Controversial changes to local government pension schemes are on the cards as the funds’ shortfall tumbles to a staggering £30bn.
These sweeping measures will up retirement ages for civil servants from 60 to 65 and end final salary pensions. All staff directly employed in local government will be affected, along with police support staff, teaching assistants, large numbers of staff in higher and further education, the Environment Agency and the community and voluntary sectors.
But Ian Greenwood, chairman of the West Yorkshire Pension Fund – which serves 120 organisations including five district councils – believes schemes should have the right to opt out of the planned changes.
“We do not feel these changes are necessary in the case of the West Yorkshire fund, because it is one of the best run,” said Councillor Greenwood, Labour leader of Bradford Metropolitan District Council.
“We can cover the existing level of benefit for our pensioners with the present level of contributions. We don’t see why our pensioners should suffer. We shouldn’t be obliged to alter the regulations.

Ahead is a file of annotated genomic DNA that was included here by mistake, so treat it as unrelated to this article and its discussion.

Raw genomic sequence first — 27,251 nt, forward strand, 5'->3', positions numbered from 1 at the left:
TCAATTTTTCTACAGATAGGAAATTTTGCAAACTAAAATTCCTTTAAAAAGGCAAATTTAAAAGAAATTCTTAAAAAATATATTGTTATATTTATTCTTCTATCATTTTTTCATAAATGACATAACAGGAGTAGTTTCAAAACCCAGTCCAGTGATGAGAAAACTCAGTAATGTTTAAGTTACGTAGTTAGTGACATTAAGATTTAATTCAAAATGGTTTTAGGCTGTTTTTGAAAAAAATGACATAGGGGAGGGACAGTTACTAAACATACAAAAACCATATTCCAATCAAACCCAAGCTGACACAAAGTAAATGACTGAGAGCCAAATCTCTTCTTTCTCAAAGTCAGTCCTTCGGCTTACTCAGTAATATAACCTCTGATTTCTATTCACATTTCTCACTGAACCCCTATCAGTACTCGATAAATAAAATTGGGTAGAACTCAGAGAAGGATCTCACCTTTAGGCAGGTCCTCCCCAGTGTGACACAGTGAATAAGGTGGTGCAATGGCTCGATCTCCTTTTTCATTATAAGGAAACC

“We have always adopted a prudent view and when the stock market crashed recently the fund was at 107%. It fell to 85% but we have 24 years to turn it around. If the stock market doesn’t recover we will have to gradually increase contributions, but I don’t think it will come to that.”
Another view point is expressed by a spokesman for Essex County Council. “These changes have recognised that people are living longer. They will help the local government pension scheme to continue to meet the needs employers and employees within the bounds of affordability, and continue to provide a competitive pension arrangement,” he says.
The proposals have caused uproar among unions, who fear some people could see their pensions halved and senior officers pushed out of the public sector.
The government has denied the changes are about saving money – although deficits have trebled in the last three years and the scheme is widely viewed as being too expensive.
Funding levels have fallen from 91% in 2003 to about 75%, according to the Chartered Institute of Public Finance and Accountancy. Unlike private sector schemes, public scheme liabilities do not have to be met at once, allowing them to take a long-term view. But, with the government planning to cap councils’ budgets for the second year running, local authorities will find it difficult to raise council taxes to plug the pension deficits.
The government claims the measures are being introduced to make the pensions’ system fairer, benefiting the lower paid, women who take career breaks, late joiners and early starters. It would allow people to wind down, perhaps working part time later in their career or working longer if they choose, without affecting their pensions.
The government says it aims to develop a “modern, new look pension scheme to better serve the needs of local government, its workforce and taxpayers on an affordable and sustainable basis.”